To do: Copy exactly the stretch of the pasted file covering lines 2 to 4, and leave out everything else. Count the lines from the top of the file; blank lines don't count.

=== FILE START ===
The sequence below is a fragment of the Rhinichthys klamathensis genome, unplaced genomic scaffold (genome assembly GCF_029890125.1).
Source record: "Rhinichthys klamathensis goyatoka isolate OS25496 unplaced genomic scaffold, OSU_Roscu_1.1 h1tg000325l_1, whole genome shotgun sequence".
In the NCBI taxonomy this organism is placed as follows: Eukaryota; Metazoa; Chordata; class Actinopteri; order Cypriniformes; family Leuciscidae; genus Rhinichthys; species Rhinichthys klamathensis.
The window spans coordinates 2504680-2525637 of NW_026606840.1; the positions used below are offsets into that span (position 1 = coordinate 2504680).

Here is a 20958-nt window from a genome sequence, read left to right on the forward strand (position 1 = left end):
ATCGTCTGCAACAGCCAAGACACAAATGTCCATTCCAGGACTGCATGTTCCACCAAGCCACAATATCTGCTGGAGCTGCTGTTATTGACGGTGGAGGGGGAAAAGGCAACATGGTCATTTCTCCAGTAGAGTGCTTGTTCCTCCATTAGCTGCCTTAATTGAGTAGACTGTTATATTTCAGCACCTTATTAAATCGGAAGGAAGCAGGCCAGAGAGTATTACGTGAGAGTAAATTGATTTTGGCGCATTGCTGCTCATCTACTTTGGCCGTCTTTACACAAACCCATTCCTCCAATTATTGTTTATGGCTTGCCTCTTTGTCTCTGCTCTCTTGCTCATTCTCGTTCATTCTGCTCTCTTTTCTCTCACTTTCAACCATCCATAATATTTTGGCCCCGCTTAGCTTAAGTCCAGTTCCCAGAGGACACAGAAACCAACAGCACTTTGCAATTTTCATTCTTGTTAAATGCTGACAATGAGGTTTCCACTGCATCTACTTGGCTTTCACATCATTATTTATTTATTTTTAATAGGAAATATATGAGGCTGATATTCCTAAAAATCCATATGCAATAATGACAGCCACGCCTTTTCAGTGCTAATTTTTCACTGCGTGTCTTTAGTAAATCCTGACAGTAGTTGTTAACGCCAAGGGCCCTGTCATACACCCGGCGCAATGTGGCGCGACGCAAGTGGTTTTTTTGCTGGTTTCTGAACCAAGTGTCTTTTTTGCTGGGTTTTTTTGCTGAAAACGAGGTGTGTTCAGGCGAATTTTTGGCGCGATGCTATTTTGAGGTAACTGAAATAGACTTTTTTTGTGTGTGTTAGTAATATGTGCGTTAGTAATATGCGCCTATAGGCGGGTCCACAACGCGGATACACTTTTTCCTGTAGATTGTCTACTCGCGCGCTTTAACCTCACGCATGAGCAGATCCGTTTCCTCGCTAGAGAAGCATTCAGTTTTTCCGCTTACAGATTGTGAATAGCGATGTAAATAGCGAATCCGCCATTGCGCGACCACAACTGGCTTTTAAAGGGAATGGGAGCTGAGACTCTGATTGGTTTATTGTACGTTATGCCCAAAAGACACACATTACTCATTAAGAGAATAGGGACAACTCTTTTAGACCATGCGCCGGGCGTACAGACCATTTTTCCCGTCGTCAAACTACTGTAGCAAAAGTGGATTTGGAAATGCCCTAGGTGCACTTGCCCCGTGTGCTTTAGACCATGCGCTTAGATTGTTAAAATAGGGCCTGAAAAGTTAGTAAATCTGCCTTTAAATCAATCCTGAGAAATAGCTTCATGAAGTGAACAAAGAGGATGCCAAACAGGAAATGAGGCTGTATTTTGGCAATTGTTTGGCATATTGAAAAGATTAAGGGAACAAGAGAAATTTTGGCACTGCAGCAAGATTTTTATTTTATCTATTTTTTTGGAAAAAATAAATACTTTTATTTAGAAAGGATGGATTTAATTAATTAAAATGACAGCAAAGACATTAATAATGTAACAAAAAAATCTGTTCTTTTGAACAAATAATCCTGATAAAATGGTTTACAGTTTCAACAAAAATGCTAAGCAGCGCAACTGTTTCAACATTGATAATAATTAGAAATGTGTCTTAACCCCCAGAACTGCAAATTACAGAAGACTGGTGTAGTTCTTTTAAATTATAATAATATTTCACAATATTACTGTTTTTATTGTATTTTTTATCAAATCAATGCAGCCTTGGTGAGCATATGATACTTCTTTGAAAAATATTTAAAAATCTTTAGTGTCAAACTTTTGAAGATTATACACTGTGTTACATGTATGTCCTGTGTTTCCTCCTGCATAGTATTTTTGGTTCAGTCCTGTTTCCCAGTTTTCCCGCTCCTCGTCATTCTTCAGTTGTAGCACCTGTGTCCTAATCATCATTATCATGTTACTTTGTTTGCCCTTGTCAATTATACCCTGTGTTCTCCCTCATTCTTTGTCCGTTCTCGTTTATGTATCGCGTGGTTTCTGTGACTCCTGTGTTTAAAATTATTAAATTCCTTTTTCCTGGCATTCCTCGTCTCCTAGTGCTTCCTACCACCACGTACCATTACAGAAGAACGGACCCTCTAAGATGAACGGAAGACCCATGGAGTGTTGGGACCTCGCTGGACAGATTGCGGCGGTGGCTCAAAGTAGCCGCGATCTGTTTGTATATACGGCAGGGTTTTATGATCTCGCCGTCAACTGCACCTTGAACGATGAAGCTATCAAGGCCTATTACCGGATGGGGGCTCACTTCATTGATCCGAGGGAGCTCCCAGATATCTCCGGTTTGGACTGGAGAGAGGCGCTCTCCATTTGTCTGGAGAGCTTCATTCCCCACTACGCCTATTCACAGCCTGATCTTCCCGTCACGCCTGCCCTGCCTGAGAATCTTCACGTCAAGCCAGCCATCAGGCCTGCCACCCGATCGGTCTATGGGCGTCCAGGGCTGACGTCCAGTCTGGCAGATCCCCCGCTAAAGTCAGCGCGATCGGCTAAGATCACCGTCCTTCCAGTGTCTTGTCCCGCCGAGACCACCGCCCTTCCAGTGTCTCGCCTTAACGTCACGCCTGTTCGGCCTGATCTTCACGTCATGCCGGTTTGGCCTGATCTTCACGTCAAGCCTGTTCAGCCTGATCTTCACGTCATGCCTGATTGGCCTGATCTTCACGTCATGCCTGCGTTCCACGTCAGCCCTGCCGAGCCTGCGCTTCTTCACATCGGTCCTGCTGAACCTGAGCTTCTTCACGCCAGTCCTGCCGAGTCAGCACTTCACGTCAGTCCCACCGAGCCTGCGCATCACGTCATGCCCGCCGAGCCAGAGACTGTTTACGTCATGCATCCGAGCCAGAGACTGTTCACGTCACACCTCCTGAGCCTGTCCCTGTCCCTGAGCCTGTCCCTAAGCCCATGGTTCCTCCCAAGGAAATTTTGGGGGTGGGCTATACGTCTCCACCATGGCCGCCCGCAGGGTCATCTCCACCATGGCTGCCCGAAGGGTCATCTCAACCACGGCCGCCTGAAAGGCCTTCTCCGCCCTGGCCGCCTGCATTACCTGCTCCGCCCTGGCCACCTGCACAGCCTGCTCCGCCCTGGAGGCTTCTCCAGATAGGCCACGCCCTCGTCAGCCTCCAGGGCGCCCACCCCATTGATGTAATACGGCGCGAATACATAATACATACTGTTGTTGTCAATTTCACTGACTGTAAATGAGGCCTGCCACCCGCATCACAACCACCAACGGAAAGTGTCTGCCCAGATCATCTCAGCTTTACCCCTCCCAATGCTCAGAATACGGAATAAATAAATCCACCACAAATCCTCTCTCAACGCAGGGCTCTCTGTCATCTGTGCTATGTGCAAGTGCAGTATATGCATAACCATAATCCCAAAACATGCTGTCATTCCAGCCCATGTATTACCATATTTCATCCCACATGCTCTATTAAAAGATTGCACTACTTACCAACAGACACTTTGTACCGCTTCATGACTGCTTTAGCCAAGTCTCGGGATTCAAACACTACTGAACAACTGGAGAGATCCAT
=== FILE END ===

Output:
Source record: "Rhinichthys klamathensis goyatoka isolate OS25496 unplaced genomic scaffold, OSU_Roscu_1.1 h1tg000325l_1, whole genome shotgun sequence".
In the NCBI taxonomy this organism is placed as follows: Eukaryota; Metazoa; Chordata; class Actinopteri; order Cypriniformes; family Leuciscidae; genus Rhinichthys; species Rhinichthys klamathensis.
The window spans coordinates 2504680-2525637 of NW_026606840.1; the positions used below are offsets into that span (position 1 = coordinate 2504680).